Life's a Beach: Google Summer of Code and the Abelian Sandpile Model

Thursday, February 4, 2010

The Abelian Sandpile Model (ASM) is a mathematical model of a pile of sand developed by physicists around 1990 to exemplify self-organized criticality, a phenomenon conjecturally ubiquitous in nature. Roughly, self-organized criticality describes a system that naturally evolves into a barely-stable non-equilibrium condition, where the instability is characterized by scale invariance. The Gutenberg-Richter law in geophysics and Zipf's law in linguistics are often cited as real-world examples. More recently, the ASM has been shown to have connections to algebraic geometry, combinatorics, and number theory.

The ASM starts with a graph having a finite number of vertices and edges. One is allowed to place grains of sand on each vertex. If there is enough sand on a vertex, the vertex is allowed to "fire", sending a grain of sand along each out-going edge to its neighboring vertices. These vertices, in turn, may then have enough sand to fire, etc., creating an avalanche. One often designates a "sink" vertex that only absorbs sand. In this case, if each vertex has a edge-path to the sink, any configuration of sand put on the graph will, after a sequence of firings, eventually stabilize. This stable state is independent of the order of the firings.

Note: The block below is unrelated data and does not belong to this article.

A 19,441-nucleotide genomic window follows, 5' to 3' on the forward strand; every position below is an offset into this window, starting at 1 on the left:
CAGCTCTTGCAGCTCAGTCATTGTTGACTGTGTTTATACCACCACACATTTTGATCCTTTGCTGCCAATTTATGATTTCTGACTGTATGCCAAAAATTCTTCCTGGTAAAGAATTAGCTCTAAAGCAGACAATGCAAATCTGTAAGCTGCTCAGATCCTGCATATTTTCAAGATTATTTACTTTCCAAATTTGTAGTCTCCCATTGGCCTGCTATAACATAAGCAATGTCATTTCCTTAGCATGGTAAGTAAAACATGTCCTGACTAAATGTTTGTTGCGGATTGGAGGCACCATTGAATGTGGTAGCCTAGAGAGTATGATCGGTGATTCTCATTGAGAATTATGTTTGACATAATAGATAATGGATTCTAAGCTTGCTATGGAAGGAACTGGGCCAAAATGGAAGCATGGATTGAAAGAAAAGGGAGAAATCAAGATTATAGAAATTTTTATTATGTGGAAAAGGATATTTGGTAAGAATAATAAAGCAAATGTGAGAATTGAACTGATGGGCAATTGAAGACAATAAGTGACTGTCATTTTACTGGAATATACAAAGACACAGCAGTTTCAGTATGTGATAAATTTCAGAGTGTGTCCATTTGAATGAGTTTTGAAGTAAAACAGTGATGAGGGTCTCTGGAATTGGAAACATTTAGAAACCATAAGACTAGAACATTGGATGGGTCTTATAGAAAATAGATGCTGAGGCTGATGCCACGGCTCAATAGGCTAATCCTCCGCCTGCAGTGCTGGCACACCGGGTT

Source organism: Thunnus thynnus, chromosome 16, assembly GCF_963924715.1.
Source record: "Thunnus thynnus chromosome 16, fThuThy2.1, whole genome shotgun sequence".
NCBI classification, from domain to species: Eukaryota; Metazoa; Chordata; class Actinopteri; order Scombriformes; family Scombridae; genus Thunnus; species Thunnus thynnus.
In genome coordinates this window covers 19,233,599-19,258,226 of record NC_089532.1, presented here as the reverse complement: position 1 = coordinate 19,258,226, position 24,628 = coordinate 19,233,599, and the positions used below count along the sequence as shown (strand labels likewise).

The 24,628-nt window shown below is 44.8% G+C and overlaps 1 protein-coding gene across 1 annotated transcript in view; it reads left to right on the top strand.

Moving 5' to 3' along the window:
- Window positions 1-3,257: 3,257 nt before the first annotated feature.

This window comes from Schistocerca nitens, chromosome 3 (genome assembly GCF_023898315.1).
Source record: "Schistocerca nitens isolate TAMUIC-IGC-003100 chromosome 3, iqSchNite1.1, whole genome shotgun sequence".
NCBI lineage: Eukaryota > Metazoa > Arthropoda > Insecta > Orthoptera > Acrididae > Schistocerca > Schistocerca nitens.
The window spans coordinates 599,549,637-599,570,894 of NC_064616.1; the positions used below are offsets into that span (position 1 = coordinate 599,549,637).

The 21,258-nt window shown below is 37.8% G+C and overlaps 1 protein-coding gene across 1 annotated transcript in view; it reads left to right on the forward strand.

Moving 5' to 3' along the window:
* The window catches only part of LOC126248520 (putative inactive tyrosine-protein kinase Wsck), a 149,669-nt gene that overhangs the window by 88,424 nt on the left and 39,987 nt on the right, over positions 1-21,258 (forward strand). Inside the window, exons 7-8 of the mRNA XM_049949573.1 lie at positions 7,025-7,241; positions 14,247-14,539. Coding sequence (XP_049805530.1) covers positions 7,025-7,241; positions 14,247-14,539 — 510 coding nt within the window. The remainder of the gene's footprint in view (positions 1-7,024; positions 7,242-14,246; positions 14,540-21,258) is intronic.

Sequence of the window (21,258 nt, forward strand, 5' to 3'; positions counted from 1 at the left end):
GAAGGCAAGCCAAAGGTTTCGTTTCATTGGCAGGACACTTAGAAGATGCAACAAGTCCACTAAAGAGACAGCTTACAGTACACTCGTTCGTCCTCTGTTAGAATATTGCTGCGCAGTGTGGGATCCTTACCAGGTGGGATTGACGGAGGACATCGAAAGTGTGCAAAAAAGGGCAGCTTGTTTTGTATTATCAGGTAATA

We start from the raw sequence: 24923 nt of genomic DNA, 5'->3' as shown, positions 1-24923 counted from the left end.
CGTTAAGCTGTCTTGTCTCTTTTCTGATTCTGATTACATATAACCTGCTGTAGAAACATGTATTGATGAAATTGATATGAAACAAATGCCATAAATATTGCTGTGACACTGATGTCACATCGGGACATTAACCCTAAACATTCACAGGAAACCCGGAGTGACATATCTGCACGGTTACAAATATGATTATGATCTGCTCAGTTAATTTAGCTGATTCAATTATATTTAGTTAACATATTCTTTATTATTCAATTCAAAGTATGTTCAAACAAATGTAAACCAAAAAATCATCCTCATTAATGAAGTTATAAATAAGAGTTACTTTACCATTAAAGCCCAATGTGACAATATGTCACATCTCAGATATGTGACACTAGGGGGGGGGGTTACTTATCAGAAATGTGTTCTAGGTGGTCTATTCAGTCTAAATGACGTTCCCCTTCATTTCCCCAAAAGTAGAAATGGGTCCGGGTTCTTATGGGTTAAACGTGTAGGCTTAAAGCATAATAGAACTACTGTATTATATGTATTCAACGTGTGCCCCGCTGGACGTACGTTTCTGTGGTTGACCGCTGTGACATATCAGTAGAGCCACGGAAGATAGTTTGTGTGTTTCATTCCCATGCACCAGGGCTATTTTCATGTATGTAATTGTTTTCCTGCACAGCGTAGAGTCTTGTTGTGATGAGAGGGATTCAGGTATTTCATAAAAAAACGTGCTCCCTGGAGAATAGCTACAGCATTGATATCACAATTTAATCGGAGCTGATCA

For his Google Summer of Code™ project, working in consultation with experts in the field, Bryan Head created a state-of-the art Java program to visualize and analyze the ASM. His program includes: a flexible graph editing environment for the creation of sandpiles on arbitrary weighted digraphs; multiple visualization modes in two- and three-dimensions using OpenGL; and an interface to the free open-source mathematical software, Sage, in particular with David Perkinson's Sage Sandpiles software.

This codebase has attracted significant interest from the sandpiles community. Bryan's visualizations are helping researchers develop better mathematical models.

If you are interested in sandpiles, you can download Bryan's program or learn more about ASM.